Paraguay Table of Contents

In recent decades, public education has been tightly controlled by the government, and private educational institutions also had to conform. Public-sector educational personnel, from the minister of education and worship down to the primary school teachers, had to belong to the Colorado Party. The Catholic University, although subject to pressure and even invasion by the police, enjoyed a somewhat more open environment for teaching and research than did the National University.

For most of the Stronato, students at the public and Catholic universities were represented by the government-sponsored University Federation of Paraguay (Federación Universitaria del Paraguay -- FUP). In June 1985, however, several hundred law students demonstrated publicly in favor of freedom of the press and an end to corruption. Following the death of a law student, violent confrontations erupted with the police in April 1986. The student movement removed itself from the control of the National Committee of the Colorado Party, and the FUP was disbanded. In April 1987, a new organization, the Federation of University Students of Paraguay (Federación de Estudiantes Universitarios del Paraguay -- FEUP) was formally launched at a meeting attended by 5,000 students. The FEUP participated in the national dialogue although the union was not legally recognized.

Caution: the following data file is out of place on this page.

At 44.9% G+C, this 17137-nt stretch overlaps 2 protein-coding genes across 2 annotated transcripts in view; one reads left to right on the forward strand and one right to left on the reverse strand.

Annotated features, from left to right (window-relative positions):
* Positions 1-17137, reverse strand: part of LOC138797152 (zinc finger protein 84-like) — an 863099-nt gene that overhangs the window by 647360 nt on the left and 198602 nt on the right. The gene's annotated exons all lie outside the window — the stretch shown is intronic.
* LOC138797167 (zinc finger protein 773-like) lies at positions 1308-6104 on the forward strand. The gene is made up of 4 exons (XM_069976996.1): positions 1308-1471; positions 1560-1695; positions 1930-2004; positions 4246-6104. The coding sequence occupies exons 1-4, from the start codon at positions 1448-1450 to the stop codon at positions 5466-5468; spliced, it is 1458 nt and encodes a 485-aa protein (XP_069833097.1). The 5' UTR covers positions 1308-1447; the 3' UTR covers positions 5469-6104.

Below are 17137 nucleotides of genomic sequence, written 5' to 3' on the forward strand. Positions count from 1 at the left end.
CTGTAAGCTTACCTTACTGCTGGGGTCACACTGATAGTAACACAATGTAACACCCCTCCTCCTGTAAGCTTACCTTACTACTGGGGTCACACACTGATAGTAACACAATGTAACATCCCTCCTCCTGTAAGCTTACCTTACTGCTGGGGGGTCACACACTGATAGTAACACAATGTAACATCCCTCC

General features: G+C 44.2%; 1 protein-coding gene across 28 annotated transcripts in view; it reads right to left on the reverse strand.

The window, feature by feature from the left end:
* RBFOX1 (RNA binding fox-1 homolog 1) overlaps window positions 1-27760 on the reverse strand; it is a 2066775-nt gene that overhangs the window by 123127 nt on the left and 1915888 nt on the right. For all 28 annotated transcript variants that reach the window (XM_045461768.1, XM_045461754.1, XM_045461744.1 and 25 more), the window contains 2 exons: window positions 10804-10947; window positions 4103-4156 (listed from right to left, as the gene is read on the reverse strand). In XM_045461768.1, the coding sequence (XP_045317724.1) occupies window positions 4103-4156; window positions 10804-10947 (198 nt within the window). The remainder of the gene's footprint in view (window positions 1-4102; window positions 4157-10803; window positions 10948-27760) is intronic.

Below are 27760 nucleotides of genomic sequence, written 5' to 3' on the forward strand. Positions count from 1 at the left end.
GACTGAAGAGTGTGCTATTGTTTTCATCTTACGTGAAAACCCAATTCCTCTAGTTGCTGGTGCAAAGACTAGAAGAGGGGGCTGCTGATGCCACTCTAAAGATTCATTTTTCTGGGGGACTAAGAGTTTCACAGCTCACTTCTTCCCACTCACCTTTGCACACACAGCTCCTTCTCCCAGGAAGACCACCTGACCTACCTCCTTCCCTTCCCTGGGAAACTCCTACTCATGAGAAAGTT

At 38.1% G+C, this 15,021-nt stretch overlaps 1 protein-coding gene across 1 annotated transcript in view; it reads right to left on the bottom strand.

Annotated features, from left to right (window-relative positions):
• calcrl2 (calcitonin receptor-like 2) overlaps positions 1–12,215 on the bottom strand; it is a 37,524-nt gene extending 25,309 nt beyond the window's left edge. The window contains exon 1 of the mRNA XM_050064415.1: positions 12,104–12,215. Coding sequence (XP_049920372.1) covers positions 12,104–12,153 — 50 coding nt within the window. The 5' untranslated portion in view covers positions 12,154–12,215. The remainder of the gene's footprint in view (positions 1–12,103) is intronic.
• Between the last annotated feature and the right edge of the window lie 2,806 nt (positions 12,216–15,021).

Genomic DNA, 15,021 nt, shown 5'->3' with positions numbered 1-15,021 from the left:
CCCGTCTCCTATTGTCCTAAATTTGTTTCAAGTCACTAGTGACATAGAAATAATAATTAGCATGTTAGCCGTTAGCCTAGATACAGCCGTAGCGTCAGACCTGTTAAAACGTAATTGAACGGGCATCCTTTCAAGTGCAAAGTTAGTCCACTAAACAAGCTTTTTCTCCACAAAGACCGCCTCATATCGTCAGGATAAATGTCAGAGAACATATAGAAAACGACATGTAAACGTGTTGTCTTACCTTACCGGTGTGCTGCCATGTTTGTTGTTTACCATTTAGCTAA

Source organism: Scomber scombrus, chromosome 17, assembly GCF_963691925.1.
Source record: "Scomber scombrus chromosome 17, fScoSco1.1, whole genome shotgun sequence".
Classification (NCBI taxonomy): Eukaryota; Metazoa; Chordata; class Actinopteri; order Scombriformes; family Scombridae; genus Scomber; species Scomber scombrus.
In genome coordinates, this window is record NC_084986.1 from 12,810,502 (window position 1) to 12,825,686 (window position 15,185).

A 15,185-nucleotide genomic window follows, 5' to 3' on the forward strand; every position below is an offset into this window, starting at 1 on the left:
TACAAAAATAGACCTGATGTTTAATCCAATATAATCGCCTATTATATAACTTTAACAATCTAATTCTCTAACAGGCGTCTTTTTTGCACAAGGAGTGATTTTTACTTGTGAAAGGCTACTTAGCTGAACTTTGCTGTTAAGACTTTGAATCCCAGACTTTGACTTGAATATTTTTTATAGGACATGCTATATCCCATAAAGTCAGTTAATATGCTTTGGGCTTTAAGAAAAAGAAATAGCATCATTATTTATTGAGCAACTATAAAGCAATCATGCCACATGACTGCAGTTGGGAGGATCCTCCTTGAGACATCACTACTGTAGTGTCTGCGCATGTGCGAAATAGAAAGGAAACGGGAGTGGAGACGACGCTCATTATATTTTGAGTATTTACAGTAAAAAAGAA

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Source: U.S. Library of Congress